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The Great Labor Dilemma — How It Began and Where We Are Now

Companies across all sectors report challenging conditions for attracting workers (Image: Scott Baker / Unsplash).

Image source: Scott Baker / Unsplash

In September, the US economy added 194,000 jobs, far below consensus analyst expectations of 500,000 jobs. The unemployment rate moved lower to 4.8% from 5.2% in August. Ironically, there are plenty of jobs available for workers, but companies across all sectors report challenging conditions for attracting workers.

The pandemic’s impact continues in the labor force

  • Demand for workers is rising as economies reopen.
  • Many workers are leaving the workforce. The “quits scale” rose to 4.3 million in August, a record high.
  • The sectors most affected have been accommodation and food services, wholesale trade, and state and local government education.

It’s not just a US issue

  • Employment shortages are not limited to the US.
  • Brexit has exacerbated the UK labor force shortages as foreign workers have departed.
  • Furlough schemes in the Eurozone have caused many workers to exit the labor market.

Impacting the supply chain

  • The lack of sufficient workers affects the global supply chain with rising prices and demand for goods.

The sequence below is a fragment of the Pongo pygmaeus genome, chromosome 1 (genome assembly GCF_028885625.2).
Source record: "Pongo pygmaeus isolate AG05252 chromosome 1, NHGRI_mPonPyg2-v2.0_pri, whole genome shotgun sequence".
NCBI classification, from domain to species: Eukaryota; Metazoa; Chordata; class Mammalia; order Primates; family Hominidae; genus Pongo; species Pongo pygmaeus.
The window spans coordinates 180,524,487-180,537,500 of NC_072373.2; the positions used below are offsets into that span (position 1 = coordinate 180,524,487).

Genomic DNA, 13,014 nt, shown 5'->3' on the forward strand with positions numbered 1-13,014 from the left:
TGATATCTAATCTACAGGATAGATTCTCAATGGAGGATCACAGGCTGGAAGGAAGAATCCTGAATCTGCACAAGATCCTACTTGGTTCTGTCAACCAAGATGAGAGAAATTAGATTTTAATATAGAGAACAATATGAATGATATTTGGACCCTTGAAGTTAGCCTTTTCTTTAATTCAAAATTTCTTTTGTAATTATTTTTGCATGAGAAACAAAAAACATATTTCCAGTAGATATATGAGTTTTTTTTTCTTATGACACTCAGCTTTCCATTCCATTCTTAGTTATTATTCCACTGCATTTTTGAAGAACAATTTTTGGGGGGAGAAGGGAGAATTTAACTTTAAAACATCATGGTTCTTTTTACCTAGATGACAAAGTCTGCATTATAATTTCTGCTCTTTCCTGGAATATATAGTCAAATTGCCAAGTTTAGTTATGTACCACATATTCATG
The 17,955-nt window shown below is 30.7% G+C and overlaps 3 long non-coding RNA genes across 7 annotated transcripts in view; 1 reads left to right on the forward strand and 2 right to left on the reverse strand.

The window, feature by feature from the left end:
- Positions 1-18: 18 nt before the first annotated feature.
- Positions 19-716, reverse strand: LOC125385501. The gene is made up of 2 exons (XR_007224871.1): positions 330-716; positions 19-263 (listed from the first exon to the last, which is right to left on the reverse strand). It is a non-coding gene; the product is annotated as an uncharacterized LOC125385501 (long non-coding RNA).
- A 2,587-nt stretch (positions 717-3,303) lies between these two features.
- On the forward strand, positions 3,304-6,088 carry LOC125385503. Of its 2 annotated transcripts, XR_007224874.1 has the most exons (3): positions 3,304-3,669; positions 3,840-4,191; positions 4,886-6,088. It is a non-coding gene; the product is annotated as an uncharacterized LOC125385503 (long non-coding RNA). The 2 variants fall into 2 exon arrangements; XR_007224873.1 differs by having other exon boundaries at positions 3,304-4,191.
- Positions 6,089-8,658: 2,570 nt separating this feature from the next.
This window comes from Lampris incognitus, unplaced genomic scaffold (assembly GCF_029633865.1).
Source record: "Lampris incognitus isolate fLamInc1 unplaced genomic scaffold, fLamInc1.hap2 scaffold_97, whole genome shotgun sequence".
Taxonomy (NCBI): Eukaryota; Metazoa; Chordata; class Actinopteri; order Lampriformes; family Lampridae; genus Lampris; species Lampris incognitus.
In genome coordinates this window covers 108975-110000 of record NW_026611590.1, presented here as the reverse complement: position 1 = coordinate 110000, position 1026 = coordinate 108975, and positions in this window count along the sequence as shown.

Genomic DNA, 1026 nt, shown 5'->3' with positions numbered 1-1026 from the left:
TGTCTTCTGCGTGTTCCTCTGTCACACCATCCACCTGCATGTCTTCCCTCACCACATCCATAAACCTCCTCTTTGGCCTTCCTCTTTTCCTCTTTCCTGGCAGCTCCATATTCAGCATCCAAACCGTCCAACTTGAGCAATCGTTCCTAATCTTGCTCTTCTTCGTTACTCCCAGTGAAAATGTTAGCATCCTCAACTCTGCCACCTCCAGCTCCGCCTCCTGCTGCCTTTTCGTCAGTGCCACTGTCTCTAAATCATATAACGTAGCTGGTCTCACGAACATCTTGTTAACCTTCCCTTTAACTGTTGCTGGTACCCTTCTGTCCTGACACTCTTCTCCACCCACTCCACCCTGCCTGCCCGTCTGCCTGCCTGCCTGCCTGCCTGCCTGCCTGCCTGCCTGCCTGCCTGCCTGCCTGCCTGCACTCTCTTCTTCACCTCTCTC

• The employment shortage has led to shorter hours and doing more with fewer employees for many retail and service businesses.
  • A truck driver shortage increases the time for companies to bring their goods to markets.

Lots of job vacancies but filling them is a challenge

  • There were 10.4 million unfilled job openings in August.
  • Aging and retiring workers are not returning to the workforce in the aftermath of the pandemic.
  • Border controls and immigration limits curtail the number of available workers.
  • Demands for higher pay and flexible working arrangements are limiting the number of workers.
  • Government subsidies and stimulus disbursements made staying home the same as working for lower-paid workers during the pandemic.

Wages will need to rise – More inflationary pressures

  • Inflation has been increasing. The latest September CPI data rose 0.4%, pushing the year-over-year gain to 5.4%.
  • Energy prices are soaring. Energy is a critical cost of goods sold input for all businesses.
  • Rising wages will put upward pressure on inflation as companies pass along increased costs to consumers.
  • Inflationary pressures will eventually lead to higher interest rates. Rising wages will weigh on corporate earnings.

The dilemma’s bottom line

  • We could begin to see earnings pressure in the retail and restaurant sectors.
  • Workers need to earn more to pay for essentials as inflation continues to rise.
  • Inflation can become a vicious circle. Rising prices are the same as deteriorating currency values. The labor market shortage is another reason why inflationary pressure may not be all that “transitory.”
  • Last weekend, Square’s (SQ) Jack Dorsey warned of impending hyperinflation, saying, “It will happen in the US soon, and so the world.”

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Equities News Contributor: Tradier Inc

Source: Equities News

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